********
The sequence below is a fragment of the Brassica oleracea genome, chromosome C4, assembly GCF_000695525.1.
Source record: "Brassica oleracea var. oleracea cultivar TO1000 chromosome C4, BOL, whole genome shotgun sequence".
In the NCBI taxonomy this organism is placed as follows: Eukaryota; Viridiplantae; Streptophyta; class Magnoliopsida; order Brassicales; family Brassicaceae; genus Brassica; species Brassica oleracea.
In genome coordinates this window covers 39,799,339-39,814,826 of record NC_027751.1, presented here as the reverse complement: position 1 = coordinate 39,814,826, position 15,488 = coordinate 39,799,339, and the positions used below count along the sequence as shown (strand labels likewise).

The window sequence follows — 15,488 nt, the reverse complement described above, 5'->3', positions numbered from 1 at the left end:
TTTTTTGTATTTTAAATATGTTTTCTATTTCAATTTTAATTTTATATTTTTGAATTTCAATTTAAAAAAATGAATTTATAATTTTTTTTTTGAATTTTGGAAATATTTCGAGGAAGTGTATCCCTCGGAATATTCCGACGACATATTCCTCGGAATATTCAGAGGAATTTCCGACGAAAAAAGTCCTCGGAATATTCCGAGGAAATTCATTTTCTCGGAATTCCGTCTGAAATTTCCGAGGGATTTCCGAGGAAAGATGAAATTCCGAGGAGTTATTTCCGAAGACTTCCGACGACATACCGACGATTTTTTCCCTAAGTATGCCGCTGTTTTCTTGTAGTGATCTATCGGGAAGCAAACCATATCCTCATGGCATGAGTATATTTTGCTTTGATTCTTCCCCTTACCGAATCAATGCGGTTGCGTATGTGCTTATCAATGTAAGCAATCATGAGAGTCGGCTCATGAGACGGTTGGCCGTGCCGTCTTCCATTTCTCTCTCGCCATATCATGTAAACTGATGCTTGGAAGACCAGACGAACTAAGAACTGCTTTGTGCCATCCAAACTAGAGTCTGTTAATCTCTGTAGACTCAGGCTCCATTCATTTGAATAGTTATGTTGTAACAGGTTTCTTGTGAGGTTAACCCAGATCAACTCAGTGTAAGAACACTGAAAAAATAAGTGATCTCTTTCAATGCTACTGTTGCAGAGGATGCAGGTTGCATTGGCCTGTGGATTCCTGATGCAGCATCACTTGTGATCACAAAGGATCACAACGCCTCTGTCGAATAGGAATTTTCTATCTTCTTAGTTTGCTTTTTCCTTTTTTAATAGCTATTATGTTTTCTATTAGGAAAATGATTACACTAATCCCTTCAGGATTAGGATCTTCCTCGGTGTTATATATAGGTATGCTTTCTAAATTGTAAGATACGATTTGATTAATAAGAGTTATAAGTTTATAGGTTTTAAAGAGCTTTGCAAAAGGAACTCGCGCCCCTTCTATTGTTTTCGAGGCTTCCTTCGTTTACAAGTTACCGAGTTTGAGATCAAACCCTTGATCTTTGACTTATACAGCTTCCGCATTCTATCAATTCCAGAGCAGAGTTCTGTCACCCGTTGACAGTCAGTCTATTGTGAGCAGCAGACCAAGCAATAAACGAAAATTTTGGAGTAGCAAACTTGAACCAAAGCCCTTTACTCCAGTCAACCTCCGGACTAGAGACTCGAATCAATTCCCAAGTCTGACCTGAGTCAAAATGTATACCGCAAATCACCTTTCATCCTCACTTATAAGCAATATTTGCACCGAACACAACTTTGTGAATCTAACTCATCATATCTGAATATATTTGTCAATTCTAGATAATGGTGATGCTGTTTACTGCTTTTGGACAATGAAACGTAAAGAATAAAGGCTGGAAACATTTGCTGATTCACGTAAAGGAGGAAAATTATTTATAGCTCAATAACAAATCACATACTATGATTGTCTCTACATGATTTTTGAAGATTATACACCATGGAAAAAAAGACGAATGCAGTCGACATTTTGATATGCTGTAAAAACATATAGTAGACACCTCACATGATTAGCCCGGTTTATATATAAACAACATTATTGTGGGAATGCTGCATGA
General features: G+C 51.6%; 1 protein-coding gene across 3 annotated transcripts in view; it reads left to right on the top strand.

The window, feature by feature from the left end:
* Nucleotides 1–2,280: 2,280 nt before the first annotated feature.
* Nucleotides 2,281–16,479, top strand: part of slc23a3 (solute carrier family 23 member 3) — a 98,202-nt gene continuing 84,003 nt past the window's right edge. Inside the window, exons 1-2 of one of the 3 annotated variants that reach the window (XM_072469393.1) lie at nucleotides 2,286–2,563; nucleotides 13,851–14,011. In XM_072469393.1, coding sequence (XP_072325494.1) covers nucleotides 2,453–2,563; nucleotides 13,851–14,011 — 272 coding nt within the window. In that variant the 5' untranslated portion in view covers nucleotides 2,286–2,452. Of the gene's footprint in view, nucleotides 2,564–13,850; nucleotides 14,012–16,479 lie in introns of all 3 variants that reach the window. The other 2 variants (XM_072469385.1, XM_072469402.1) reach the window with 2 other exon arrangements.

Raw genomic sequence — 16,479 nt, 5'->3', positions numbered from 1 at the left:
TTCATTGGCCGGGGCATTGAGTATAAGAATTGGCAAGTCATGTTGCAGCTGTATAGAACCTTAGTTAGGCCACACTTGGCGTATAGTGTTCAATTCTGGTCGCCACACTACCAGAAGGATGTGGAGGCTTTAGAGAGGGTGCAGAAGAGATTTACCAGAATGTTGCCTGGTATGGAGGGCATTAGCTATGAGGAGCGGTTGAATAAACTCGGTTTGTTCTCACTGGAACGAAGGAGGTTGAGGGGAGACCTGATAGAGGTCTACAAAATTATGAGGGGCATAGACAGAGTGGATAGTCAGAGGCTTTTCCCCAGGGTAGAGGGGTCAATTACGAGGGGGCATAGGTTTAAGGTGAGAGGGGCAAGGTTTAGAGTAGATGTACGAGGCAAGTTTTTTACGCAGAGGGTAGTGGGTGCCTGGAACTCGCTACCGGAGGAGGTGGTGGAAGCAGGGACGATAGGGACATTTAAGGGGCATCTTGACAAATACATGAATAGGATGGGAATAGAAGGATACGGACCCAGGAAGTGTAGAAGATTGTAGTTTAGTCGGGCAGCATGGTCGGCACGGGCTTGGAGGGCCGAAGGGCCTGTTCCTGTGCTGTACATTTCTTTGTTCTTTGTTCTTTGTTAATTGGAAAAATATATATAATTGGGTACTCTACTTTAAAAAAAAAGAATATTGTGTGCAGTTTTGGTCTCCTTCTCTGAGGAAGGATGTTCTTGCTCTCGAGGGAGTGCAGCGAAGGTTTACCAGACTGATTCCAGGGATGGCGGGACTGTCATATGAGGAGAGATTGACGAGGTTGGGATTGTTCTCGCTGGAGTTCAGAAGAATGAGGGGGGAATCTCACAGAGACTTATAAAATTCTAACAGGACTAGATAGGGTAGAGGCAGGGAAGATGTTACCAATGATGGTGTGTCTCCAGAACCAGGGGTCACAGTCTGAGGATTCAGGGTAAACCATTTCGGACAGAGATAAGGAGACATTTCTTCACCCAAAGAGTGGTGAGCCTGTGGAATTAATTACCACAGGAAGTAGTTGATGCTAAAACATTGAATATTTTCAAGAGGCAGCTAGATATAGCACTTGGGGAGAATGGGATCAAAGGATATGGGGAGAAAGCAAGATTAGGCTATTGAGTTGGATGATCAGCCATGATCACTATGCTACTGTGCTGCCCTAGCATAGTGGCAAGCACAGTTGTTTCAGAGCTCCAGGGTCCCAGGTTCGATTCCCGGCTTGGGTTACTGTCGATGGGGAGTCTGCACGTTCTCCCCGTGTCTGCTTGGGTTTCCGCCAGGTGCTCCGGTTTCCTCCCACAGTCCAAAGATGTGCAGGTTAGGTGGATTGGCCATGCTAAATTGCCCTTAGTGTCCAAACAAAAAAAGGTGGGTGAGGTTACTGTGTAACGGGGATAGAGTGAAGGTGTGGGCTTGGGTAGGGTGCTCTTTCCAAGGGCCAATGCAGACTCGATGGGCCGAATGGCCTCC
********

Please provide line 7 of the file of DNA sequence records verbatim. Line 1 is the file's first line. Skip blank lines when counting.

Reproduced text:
General features: G+C 51.6%; 1 protein-coding gene across 3 annotated transcripts in view; it reads left to right on the top strand.